Credit; skyscraper city

Centum Kenya’s flagship real estate development, Two Rivers mall, has been hailed as the second largest mall on the continent outside of South Africa. However, the mall is half the story told in the grand scheme of Two Rivers. A look into the firm reveals a more ambitious plan showing that the mall was just a foot in the door for the developers.

The firm’s portfolio of projects, now known more properly as Two Rivers City, also comprises of Two Rivers office towers, Two Rivers Development, City Lodge, Victoria Bank and Riverbank Apartments which make up all the essential elements of a smart city.

Just last year, the parent company Two Rivers Limited appointed it’s first mayor, an experienced Zambian national, to oversee progress in the 106-acre property situated along Limuru Road, pointing to the firm’s intention of advancing the development into a well-to-do node by working with third party developers. Over the holidays, the mall complex management already added Africa’s tallest Ferris wheel which is 60m high, with 40 cabins and a cabin capacity of 6 people, to its cache of amusement devices.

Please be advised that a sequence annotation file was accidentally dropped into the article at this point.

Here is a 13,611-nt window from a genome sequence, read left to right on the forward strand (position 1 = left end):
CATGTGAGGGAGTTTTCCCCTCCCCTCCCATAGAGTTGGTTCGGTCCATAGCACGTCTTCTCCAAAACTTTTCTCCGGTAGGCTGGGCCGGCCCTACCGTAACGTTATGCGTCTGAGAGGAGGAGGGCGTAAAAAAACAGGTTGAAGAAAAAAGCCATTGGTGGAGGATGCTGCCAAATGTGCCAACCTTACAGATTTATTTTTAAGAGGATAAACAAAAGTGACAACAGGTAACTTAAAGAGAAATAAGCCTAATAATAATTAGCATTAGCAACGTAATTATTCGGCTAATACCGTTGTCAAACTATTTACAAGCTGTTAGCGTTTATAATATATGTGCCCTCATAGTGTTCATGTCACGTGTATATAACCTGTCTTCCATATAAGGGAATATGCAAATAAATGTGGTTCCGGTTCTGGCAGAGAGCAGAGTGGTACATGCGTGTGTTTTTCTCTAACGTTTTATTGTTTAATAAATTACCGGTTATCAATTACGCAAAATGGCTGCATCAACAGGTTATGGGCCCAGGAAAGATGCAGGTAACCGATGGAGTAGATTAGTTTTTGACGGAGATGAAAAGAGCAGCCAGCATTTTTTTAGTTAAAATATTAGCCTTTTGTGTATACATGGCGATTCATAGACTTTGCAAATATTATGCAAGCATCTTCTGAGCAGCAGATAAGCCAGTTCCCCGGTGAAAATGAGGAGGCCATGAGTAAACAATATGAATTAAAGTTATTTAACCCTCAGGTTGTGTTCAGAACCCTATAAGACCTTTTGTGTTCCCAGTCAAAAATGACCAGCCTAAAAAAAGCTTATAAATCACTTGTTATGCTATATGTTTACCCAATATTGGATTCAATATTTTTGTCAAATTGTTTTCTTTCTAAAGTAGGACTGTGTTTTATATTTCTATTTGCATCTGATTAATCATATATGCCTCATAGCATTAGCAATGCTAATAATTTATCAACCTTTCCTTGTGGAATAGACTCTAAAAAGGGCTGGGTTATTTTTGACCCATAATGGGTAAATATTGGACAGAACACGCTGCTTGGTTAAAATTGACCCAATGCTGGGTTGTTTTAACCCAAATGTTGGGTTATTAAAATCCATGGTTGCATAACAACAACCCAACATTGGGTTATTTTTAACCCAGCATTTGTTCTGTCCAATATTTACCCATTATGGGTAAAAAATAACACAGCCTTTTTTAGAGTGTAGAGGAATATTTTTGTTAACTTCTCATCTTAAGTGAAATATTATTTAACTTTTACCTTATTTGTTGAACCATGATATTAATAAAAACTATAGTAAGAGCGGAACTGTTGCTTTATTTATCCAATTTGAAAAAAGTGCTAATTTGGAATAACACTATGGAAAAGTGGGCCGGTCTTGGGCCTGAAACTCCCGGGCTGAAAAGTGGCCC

Further, the Two Rivers location which is at the centre of Nairobi’s affluent neighbourhoods and diplomatic blue zones of Runda, Nyari, Gigiri and Muthaiga, make it an ideal candidate to mimic other smart city nodes on the continent which have emerged into modern epicentres of commerce and lifestyle.

South Africa’s Sandton for instance easily comes to mind. The affluent neighbourhood has risen to prominence, holding sway over Johannesburg’s urban core especially in financial services and hospitality. Another is the up and coming Ekko Atlantis in Nigeria, which is expected to ease matters over Lagos’ unbecoming urban core.

Related; Centum taps German realtor as head of Two Rivers Mall

Nairobi’s urban core faces nearly similar challenges as the South and West African capitals, and the emerging urban nodes portray the systems’ reaction to restore some sort of equilibrium. As such, Two Rivers may just have come at the right time to contribute its own part in repair the backlash.

Last year, Two Rivers Development announced plans to oversee a residential development that will realize the construction of 10,000 residences in the second phase of the project. With formidable infrastructure and contained access to essential services plus a surrounding affluent market, the prospects for Two Rivers City appear certain.

However, like in most other countries, Two Rivers is not the only response by the private sector to the failure of public systems in urban management. Tatu city is no less ambitious, and the nascent Konza Technopolis has long been primed as Africa’s Silicon Savannah. Yet ideas are often on one hand and reality, on the other.

Also Read; Household survey shows the state of housing in Kenya